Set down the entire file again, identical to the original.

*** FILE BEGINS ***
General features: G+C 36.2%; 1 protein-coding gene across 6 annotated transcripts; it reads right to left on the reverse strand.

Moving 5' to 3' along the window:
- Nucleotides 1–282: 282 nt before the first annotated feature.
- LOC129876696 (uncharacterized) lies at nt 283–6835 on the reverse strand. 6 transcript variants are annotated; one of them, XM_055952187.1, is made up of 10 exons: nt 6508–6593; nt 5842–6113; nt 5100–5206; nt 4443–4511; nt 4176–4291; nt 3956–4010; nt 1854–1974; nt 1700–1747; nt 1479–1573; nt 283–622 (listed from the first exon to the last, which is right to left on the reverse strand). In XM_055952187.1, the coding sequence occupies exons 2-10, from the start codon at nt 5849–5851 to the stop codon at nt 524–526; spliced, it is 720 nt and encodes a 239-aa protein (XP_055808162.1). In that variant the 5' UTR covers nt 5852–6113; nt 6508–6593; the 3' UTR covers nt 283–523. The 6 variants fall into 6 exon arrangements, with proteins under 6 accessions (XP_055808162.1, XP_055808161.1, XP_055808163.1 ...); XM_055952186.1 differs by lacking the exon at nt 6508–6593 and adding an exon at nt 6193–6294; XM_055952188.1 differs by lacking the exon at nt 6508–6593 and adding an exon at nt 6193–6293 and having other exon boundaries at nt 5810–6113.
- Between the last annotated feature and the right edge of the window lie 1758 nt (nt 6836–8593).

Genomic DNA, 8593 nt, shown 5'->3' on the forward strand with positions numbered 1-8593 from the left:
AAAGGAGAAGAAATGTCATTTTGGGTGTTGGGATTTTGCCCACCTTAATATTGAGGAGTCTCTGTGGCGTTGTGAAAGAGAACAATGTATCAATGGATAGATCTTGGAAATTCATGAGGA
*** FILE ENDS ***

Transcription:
General features: G+C 36.2%; 1 protein-coding gene across 6 annotated transcripts; it reads right to left on the reverse strand.

Moving 5' to 3' along the window:
- Nucleotides 1–282: 282 nt before the first annotated feature.
- LOC129876696 (uncharacterized) lies at nt 283–6835 on the reverse strand. 6 transcript variants are annotated; one of them, XM_055952187.1, is made up of 10 exons: nt 6508–6593; nt 5842–6113; nt 5100–5206; nt 4443–4511; nt 4176–4291; nt 3956–4010; nt 1854–1974; nt 1700–1747; nt 1479–1573; nt 283–622 (listed from the first exon to the last, which is right to left on the reverse strand). In XM_055952187.1, the coding sequence occupies exons 2-10, from the start codon at nt 5849–5851 to the stop codon at nt 524–526; spliced, it is 720 nt and encodes a 239-aa protein (XP_055808162.1). In that variant the 5' UTR covers nt 5852–6113; nt 6508–6593; the 3' UTR covers nt 283–523. The 6 variants fall into 6 exon arrangements, with proteins under 6 accessions (XP_055808162.1, XP_055808161.1, XP_055808163.1 ...); XM_055952186.1 differs by lacking the exon at nt 6508–6593 and adding an exon at nt 6193–6294; XM_055952188.1 differs by lacking the exon at nt 6508–6593 and adding an exon at nt 6193–6293 and having other exon boundaries at nt 5810–6113.
- Between the last annotated feature and the right edge of the window lie 1758 nt (nt 6836–8593).

Genomic DNA, 8593 nt, shown 5'->3' on the forward strand with positions numbered 1-8593 from the left:
AAAGGAGAAGAAATGTCATTTTGGGTGTTGGGATTTTGCCCACCTTAATATTGAGGAGTCTCTGTGGCGTTGTGAAAGAGAACAATGTATCAATGGATAGATCTTGGAAATTCATGAGGA